Practice makes perfect. So believes 14-year-old Tanner Schaneman.
The Harrison Middle School eighth grader could easily be described as a bowling junkie.
This past Saturday, Schaneman was rewarded for the numerous games he has rolled at Sunnyside's Valley Lanes over the course of the past four years. Competing in Junior League play, he set an all-time Lower Yakima Valley youth bowling record by tossing a three-game set of 803. His games were 256-268-279.
With an ultimate goal of some day being a touring member of the Professional Bowlers Association, Schaneman already has down pat the practice regimen that is required to take the leap into the world of professionals.
Valley Lanes owner Rob Rice, a PBA member himself, said Schaneman's record setting 803 is a testament to the many hours the youngster spends at the local bowling establishment.
"You might say Tanner is a product of practice," said Rice.
Rice's wife, Sue, said Schaneman spends so much time at Valley Lanes that he's now practically a member of the family.
"I think he likes being here at the bowl with the others who show up regularly, and I know he likes his time on the lanes," she said.
Exactly how much time does the Sunnyside teen spend working on his game? Put it this way-if the Rices were to hand out ownership shares in their bowling center for every game a person bowled there, the couple would be taking orders from Schaneman, who in all likelihood would be the majority stockholder.
The 803 series Schaneman notched last Saturday wasn't a fluke. Currently holding a 204 average in league play, he regularly rolls 600-plus series. He also is one of only two junior league bowlers ever in the Lower Valley to have topped the 700 plateau-the other being the Rices' son, Brandon.
"I shot a 727 last year," the soft-spoken Schaneman admits almost sheepishly.
For those who wonder how much of a feat it was for the 14-year-old to soar above the 800 three-game series mark, consider that no junior league bowler from the Tri-Cities to Yakima has ever reached that milestone. In fact, it's widely believed that Schaneman is the youngest bowler in Washington state to have ever bowled an 800-plus series.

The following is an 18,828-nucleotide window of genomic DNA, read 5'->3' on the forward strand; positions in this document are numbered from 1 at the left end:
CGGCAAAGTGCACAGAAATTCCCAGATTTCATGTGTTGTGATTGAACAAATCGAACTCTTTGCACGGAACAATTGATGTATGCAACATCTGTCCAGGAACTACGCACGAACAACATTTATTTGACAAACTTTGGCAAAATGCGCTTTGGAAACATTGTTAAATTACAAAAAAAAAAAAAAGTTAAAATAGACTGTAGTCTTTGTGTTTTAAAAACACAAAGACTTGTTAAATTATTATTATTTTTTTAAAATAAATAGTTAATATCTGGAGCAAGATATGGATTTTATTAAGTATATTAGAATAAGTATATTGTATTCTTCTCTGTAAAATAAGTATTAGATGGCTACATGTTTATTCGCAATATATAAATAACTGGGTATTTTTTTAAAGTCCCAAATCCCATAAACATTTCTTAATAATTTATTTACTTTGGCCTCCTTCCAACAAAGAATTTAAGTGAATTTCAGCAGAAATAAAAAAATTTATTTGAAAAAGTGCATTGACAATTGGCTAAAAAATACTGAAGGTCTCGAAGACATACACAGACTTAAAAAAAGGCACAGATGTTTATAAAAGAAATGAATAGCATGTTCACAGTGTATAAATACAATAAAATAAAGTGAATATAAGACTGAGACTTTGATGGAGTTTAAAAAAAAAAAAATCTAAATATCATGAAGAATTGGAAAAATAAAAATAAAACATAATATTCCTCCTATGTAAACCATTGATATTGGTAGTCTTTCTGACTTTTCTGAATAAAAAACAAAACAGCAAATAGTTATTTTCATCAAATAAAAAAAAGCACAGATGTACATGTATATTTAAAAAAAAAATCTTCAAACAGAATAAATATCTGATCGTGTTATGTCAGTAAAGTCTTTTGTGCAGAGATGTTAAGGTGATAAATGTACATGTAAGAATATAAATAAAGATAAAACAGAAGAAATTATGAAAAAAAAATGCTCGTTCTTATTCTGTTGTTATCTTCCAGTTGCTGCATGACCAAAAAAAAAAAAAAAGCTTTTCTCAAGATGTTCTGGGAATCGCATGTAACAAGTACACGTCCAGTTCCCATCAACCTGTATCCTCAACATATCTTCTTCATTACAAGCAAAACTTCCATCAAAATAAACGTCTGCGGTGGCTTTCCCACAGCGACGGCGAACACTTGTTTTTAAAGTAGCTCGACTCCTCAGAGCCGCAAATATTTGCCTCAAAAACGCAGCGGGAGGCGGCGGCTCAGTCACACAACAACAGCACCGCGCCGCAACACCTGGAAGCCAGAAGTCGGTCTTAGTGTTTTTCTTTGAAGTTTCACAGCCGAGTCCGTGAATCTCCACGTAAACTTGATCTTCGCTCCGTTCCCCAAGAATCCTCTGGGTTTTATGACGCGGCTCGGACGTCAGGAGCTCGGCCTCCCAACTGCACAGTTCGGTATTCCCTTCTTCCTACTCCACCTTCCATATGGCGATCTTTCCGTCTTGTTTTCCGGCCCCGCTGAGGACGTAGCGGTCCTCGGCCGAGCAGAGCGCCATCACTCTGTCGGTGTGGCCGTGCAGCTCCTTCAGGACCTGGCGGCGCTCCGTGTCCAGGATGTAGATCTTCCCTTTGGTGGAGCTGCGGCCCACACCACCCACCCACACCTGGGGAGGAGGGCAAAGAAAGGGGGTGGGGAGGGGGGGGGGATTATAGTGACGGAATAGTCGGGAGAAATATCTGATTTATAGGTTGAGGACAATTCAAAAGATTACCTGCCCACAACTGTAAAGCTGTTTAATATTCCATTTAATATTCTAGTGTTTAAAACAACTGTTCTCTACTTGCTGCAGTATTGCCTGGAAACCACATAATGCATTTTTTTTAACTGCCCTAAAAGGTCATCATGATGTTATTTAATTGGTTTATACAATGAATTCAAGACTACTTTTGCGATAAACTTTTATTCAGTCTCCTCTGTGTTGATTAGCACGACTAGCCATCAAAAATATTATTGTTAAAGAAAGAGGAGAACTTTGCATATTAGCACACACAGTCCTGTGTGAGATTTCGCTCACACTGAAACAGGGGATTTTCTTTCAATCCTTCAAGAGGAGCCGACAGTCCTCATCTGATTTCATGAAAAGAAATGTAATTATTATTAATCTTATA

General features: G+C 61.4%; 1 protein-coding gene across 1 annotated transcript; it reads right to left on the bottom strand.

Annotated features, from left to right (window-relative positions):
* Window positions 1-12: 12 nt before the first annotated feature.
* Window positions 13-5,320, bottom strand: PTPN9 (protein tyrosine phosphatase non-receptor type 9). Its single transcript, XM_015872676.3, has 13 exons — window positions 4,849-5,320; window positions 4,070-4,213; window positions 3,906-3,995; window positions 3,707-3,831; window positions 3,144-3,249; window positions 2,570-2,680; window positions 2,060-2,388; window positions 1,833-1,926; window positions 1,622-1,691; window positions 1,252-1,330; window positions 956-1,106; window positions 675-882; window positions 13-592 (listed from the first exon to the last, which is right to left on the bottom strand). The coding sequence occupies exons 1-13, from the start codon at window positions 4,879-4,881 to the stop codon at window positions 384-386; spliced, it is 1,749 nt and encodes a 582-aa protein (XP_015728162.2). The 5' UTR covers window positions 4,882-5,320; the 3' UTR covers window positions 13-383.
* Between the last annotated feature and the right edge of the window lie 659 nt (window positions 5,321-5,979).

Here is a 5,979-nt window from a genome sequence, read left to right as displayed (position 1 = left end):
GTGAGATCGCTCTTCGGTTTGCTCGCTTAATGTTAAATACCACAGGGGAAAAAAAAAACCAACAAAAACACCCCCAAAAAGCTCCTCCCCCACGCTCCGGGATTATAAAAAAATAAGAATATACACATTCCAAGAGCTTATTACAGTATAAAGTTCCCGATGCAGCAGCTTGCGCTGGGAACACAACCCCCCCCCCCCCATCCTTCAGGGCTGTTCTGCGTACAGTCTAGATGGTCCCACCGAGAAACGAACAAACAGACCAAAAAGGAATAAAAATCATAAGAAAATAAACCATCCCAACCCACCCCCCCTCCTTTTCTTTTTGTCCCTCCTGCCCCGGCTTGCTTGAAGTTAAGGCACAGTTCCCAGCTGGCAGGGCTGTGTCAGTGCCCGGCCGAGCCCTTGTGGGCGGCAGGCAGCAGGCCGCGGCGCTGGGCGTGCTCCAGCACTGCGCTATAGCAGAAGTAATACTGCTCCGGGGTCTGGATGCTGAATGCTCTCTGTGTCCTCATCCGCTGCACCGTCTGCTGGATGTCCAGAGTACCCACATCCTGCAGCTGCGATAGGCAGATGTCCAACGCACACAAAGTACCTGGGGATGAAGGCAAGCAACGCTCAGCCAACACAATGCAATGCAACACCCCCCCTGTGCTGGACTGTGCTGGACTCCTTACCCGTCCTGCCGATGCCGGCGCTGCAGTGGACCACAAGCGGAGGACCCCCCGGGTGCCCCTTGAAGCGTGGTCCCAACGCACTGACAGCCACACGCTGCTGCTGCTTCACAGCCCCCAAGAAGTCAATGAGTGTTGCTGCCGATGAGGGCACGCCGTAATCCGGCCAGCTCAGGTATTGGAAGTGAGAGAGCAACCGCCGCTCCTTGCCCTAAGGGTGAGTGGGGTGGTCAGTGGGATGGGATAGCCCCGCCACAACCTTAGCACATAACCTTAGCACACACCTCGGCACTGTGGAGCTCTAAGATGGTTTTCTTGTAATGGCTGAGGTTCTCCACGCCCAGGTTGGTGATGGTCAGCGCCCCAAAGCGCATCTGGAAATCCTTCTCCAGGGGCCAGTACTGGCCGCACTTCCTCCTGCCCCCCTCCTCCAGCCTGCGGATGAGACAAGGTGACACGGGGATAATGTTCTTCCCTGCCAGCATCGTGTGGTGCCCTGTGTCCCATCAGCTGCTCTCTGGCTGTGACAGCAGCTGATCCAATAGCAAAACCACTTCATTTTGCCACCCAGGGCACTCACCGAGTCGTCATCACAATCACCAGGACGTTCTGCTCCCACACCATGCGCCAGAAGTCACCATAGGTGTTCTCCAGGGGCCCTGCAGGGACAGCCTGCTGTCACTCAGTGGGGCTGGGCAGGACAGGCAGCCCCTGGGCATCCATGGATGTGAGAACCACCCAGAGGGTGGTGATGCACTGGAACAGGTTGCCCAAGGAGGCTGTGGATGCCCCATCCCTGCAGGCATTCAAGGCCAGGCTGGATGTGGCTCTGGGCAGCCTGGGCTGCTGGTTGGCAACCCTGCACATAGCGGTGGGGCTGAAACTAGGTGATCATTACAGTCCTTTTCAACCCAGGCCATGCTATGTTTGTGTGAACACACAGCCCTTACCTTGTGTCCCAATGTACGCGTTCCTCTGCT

"I know there have been a few junior league bowlers in this state who have made an 800, but they were in the 17, 18, 19-year-old age group," said Rice. "I'd say in all probability Tanner is the youngest bowler in Washington to have ever bowled an 800."
Schaneman said when he opened last Saturday's three-game set with a 256 he didn't really have a clue of what was to come. What he knew was that he had found a groove in sending his Ebonite X-Calibre out to the 12-board. Schaneman stayed on that line the second game, and surprisingly the oil pattern held, allowing him to up his score to a 268 in the second contest.
"I never had to make an adjustment," he said, explaining that the 12-board shot held up even in the third game, in which he opened with nine consecutive strikes.
It was when he recorded his seventh straight strike that last game that Schaneman started thinking 800.
"I thought...maybe," he said.
Heading into the 10th frame, with a potentially perfect 300 game still intact, Schaneman knew he had to mark to reach 800. His strike streak ended when he got tapped on a shot to the pocket, but the steady-eddy converted the spare and then struck in the fill frame for a 279.
Pretty heady stuff for a 14-year-old?
Well, apparently not if you're the majority stockholder in the local bowling alley.